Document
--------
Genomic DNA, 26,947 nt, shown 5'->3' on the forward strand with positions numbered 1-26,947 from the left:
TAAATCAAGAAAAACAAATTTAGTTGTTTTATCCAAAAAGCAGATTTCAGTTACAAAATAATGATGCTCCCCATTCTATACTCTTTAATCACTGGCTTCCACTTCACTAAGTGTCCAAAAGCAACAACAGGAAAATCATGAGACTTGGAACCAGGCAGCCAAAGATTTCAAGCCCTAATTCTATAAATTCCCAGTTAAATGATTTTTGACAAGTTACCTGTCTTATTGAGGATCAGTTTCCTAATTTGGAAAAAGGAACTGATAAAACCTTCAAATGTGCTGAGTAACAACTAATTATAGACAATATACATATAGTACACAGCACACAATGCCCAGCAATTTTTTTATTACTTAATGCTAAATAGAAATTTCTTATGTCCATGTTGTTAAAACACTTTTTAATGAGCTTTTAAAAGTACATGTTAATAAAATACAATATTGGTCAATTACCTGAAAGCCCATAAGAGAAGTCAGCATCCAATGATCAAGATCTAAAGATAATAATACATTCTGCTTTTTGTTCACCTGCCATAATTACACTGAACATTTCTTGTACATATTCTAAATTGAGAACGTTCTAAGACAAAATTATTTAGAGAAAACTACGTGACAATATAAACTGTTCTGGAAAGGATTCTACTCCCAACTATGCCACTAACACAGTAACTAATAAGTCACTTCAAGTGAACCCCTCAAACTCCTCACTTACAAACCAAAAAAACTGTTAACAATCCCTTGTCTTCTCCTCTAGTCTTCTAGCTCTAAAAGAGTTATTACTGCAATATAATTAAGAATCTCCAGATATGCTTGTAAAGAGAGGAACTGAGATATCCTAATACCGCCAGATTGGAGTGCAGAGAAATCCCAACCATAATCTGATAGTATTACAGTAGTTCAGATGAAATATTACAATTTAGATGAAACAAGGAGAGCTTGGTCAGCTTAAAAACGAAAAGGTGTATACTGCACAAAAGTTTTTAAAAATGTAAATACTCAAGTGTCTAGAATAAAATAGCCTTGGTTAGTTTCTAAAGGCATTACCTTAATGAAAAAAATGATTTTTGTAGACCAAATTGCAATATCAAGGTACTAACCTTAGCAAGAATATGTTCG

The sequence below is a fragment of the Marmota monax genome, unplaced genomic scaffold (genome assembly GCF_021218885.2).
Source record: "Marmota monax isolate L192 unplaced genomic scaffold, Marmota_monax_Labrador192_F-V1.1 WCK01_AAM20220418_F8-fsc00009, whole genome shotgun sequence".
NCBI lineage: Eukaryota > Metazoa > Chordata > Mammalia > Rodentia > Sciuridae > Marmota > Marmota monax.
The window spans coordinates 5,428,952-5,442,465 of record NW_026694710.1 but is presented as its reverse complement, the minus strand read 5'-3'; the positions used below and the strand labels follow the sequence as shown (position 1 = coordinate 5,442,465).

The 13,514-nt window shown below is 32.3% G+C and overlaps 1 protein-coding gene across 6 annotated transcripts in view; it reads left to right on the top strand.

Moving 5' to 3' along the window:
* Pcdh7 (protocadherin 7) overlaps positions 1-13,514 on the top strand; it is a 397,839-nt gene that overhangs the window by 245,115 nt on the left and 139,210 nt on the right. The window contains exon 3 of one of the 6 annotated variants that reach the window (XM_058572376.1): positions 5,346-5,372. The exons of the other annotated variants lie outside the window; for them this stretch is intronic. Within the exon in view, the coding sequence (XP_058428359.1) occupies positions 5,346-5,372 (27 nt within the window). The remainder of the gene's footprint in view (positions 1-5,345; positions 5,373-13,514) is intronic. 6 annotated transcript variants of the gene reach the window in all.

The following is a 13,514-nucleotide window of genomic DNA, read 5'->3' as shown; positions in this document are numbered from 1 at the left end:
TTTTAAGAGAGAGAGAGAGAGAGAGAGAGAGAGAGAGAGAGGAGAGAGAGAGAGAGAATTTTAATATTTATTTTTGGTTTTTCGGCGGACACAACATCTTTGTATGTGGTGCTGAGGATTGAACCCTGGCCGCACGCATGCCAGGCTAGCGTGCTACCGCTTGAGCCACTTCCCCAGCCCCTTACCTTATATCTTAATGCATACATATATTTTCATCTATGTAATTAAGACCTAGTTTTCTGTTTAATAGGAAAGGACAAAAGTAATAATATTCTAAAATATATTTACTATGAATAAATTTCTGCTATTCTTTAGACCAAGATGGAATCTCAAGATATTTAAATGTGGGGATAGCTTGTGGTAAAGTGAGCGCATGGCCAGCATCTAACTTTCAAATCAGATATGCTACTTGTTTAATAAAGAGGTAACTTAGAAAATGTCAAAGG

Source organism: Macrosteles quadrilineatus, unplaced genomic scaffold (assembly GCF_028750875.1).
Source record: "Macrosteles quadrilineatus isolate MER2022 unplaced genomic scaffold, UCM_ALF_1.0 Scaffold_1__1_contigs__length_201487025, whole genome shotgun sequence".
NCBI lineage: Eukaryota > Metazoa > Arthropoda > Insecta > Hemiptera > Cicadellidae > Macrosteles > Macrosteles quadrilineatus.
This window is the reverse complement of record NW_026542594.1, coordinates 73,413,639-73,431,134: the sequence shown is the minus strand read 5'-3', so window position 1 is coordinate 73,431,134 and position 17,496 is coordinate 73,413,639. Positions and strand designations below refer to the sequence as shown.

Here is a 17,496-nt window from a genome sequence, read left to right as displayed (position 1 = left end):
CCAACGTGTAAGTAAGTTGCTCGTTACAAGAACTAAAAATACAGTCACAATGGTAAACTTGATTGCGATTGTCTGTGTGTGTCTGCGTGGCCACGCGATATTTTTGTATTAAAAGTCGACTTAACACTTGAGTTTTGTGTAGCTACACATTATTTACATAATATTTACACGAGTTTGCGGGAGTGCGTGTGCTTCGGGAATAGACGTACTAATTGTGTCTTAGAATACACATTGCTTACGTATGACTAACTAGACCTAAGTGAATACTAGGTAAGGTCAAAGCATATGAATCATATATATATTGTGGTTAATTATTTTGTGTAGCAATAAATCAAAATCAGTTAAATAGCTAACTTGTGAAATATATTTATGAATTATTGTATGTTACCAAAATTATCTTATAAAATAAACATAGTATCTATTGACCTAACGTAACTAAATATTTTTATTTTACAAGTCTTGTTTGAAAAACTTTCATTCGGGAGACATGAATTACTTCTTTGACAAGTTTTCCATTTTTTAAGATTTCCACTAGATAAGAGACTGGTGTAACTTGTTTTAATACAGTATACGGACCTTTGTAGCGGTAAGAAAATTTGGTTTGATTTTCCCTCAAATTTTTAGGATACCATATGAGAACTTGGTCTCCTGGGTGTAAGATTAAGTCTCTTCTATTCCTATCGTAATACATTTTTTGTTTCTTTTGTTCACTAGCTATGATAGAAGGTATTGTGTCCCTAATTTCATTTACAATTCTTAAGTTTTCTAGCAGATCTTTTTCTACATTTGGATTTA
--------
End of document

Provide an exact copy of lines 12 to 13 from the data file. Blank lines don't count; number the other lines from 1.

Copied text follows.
Source organism: Macrosteles quadrilineatus, unplaced genomic scaffold (assembly GCF_028750875.1).
Source record: "Macrosteles quadrilineatus isolate MER2022 unplaced genomic scaffold, UCM_ALF_1.0 Scaffold_1__1_contigs__length_201487025, whole genome shotgun sequence".